The fileroom blog

10 ways to use content creation during the COVID-19 crisis

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Let's start by saying that the Coronavrius is definitely a crisis. The kind that arises from the Greek word ‘krisis’ being any event leading to an unstable or dangerous situation affecting an individual, group, business, community, or whole of society. 

Let’s try to be positive and look at our current experience with the 'corona crisis' as a chance to reinvigorate the ‘customer experience’. However, doing so in this environment means we need to avoid marketing messages that are just signalling our brands virtues. It will just waste our customers' time and do little to positively impact their relationship with us. They genuinely need our support right now.

Here’s 10 suggestions on how you can keep communication going during this difficult time. If you like any if the ideas below, why not commit to implementing just a few.

1. Acknowledge the elephant in the room

There is no ignoring the fact that as I write this blog post the world is suffering. We are experiencing a ‘once in a lifetime’ pandemic event.

Let’s ‘call it out’ right now and understand that when dealing with a crisis we must first admit there is one. Reflection on the impact to your customers helps you get inside their heads and see the world as they see it.

With this understanding, a communication to your customers that is compassionate and caring, shows who you really are and gives you a chance to reinforce your core values. Only do this though if you back what you say and are willing deliver with honest actions. Don't be fake.

Content matters

You will want to think about the best way to get your message across – should it be a personal email from your CEO describing how you can keep supporting your customers during this unplanned event?

Consider including a summary on how you are looking after your staff, tasked with keeping the business flowing. Be specific and describe in a reassuring, calm and measured way the new hygiene, wellness protocols and work practices being implemented.

Know your target audience and consider what tone and type of content this might be – does this require a video posted on a social media platform for people to find for themselves or a direct email to everyone in your loyalty program with an embedded link to the video on a landing page?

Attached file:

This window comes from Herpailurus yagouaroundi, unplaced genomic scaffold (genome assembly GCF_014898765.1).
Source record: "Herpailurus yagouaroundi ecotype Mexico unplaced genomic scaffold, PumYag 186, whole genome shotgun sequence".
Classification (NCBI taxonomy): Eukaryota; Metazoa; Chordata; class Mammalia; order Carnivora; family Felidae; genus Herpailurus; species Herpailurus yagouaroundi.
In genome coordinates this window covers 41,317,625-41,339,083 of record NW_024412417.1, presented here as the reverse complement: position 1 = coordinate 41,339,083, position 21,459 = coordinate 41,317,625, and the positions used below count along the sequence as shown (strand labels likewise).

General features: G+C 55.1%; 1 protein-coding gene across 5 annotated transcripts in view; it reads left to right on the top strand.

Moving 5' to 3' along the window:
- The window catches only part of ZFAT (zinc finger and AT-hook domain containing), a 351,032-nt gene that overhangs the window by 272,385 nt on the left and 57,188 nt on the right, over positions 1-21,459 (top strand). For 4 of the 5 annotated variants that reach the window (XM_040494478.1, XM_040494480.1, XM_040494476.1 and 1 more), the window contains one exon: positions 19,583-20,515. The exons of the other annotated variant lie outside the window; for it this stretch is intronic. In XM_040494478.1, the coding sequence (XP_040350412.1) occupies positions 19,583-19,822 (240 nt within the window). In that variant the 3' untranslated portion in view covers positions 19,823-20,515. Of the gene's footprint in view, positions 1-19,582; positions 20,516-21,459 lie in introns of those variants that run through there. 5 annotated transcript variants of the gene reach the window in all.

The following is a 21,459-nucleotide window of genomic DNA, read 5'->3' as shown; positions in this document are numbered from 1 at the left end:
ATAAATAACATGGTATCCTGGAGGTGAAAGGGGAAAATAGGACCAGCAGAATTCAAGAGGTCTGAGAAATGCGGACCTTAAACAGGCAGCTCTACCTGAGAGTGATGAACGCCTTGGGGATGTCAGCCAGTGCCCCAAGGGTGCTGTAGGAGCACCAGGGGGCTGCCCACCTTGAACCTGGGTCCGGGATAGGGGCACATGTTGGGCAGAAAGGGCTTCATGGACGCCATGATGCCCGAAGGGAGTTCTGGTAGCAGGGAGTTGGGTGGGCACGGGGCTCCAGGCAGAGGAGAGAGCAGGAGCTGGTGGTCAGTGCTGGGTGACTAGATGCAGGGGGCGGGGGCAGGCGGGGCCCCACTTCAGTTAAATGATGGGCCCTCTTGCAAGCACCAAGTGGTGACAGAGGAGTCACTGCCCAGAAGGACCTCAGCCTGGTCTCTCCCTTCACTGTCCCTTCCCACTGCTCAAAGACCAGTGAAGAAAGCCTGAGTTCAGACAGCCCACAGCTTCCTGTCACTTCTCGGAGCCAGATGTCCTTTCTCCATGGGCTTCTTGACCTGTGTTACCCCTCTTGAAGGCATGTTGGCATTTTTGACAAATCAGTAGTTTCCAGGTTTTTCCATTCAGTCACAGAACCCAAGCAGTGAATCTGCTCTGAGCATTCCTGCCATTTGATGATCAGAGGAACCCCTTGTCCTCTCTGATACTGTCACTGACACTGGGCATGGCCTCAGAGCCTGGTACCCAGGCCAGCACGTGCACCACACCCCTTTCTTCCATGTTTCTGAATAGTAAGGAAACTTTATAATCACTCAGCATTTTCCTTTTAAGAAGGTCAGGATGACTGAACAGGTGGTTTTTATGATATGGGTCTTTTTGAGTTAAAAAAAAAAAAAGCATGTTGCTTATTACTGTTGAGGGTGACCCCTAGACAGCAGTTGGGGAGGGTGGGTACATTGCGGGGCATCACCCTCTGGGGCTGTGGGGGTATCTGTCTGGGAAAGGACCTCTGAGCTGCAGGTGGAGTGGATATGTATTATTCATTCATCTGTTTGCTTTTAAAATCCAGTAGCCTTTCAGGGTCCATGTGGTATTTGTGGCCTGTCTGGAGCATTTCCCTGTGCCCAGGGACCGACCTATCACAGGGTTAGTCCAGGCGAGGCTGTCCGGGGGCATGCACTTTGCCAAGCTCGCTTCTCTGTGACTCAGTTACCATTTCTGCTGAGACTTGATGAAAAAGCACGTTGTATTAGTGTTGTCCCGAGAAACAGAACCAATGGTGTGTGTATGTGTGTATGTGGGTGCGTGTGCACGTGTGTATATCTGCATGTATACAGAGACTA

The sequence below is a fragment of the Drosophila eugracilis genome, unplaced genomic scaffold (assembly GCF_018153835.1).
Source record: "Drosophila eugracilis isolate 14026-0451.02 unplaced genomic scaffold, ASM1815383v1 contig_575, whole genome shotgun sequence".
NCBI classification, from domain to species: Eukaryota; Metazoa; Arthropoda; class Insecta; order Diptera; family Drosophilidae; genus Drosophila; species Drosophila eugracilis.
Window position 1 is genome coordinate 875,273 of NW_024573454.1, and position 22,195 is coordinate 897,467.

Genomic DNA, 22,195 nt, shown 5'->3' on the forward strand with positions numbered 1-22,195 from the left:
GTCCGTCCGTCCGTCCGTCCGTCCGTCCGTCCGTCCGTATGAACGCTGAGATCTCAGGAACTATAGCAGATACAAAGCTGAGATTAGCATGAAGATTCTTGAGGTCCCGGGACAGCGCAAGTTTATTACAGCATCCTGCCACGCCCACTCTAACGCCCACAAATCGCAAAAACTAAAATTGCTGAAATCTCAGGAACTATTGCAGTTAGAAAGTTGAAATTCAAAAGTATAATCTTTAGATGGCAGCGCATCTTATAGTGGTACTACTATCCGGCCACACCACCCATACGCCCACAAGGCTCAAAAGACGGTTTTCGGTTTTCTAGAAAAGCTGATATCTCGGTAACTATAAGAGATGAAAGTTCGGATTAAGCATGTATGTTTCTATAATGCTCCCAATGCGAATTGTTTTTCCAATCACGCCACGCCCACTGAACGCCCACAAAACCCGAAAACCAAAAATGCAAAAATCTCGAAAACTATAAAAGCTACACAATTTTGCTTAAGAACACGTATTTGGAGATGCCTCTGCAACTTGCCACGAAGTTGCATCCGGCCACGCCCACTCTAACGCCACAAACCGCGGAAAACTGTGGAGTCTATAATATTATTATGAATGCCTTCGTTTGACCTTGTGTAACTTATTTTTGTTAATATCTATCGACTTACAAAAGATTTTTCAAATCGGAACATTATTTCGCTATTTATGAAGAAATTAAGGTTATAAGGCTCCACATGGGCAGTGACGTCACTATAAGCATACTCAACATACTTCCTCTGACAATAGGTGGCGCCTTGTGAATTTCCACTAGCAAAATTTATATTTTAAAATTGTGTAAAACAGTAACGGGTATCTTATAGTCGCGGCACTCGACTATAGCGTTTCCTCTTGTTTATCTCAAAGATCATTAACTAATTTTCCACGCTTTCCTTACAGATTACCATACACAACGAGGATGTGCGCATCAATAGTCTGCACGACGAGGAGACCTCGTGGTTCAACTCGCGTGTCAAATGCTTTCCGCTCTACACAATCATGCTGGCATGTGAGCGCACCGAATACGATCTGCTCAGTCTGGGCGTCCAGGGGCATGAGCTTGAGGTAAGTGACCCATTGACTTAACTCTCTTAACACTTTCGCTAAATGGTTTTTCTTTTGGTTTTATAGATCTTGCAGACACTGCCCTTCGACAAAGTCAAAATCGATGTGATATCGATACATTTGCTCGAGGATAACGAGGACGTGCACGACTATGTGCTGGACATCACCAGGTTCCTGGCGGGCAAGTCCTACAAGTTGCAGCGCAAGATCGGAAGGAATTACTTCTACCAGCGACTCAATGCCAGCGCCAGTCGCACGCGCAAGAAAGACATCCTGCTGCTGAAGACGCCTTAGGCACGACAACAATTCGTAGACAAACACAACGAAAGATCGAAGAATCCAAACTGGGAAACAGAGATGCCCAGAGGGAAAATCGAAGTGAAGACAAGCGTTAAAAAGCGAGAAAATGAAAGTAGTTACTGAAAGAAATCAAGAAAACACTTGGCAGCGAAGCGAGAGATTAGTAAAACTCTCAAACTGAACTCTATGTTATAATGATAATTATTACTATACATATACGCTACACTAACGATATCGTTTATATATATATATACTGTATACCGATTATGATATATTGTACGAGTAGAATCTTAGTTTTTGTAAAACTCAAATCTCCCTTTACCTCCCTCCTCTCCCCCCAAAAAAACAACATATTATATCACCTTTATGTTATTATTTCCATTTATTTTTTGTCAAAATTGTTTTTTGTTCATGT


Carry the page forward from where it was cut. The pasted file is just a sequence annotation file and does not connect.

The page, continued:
Create or review buyer personas to help you visualise and understand your audience and their pain points in the current landscape. Defining your personas will help fine tune your value proposition and help you create relevant content for each of your communication channels.

If you need some support and someone to talk with about the challenges you are facing and what you need to change in your marketing content to keep moving forward, the fileroom team is offering some free 'soundboard' sessions to help out.

Customers need care and this means turning the heat up with your communications and engagement, even during times of crisis. The need for creative, cost-efficient and sensitive ways to communicate during this difficult time has never been greater.

2. Tell your customers what you’d like from them

Be bold and explain how you need them to keep supporting you even through difficult times. Make it easy for them to help you. This may require a level of frankness you are not used to, but it is necessary to lay out the facts clearly and provide them with the knowledge to assist you.

This might be as simple as asking for patience as you get your business resilience plan up and running or making new arrangements with supply chain and delivery folks.

Consider the key messages before you create any content.

The situation:

  • We are the same reliable business we have always been ready to support you.
  • The external environment has changed and so must we.
  • We continue to put our customers first.

What we need from you:

  • Keep supporting us; understand we need you.
  • Be patient we are doing our best with your interests at the core of our focus.
  • Be kind to each other and to our staff as well.
  • Tell us what we are doing right.
  • Tell us where we can improve.

3. Create a new offer

Adapt and Launch something new.